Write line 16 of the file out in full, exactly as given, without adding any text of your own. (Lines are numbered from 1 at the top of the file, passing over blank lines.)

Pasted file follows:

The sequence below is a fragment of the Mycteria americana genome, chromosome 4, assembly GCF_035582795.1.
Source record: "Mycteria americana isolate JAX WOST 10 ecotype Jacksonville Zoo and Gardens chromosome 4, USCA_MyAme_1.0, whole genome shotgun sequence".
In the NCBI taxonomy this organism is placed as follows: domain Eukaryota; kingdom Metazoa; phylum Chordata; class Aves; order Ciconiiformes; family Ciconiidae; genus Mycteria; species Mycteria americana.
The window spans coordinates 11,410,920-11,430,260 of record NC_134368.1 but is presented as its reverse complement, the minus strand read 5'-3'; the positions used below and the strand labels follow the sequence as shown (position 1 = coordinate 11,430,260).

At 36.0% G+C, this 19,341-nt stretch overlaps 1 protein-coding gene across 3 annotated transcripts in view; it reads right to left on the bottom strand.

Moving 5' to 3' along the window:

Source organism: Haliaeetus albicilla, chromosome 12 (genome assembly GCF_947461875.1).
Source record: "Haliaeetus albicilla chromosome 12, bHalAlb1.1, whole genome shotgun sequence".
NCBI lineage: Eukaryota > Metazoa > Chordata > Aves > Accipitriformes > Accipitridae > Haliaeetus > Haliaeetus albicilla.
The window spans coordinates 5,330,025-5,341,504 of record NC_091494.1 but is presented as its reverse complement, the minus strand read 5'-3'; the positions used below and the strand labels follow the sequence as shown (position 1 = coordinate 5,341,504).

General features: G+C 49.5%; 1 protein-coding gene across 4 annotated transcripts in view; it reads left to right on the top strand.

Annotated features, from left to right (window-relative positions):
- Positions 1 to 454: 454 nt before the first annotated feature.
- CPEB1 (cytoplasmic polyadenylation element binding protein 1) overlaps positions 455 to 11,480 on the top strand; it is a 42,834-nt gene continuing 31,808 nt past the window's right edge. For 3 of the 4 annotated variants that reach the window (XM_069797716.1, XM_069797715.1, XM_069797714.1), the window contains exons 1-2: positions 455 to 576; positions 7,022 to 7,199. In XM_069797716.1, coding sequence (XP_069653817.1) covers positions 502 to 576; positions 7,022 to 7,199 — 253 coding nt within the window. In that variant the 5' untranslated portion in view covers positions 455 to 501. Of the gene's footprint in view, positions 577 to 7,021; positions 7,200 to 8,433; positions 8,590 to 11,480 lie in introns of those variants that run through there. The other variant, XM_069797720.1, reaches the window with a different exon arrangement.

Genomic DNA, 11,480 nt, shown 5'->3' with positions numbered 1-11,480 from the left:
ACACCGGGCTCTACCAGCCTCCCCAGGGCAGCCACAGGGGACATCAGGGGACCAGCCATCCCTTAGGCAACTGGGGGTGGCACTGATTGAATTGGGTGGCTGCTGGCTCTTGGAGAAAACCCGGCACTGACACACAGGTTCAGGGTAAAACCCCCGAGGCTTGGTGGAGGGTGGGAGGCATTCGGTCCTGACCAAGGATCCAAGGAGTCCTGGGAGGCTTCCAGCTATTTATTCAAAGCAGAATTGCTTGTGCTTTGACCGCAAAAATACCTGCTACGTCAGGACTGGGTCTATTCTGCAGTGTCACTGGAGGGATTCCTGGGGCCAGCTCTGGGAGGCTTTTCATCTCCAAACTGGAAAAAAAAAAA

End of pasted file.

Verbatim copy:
ACACCGGGCTCTACCAGCCTCCCCAGGGCAGCCACAGGGGACATCAGGGGACCAGCCATCCCTTAGGCAACTGGGGGTGGCACTGATTGAATTGGGTGGCTGCTGGCTCTTGGAGAAAACCCGGCACTGACACACAGGTTCAGGGTAAAACCCCCGAGGCTTGGTGGAGGGTGGGAGGCATTCGGTCCTGACCAAGGATCCAAGGAGTCCTGGGAGGCTTCCAGCTATTTATTCAAAGCAGAATTGCTTGTGCTTTGACCGCAAAAATACCTGCTACGTCAGGACTGGGTCTATTCTGCAGTGTCACTGGAGGGATTCCTGGGGCCAGCTCTGGGAGGCTTTTCATCTCCAAACTGGAAAAAAAAAAA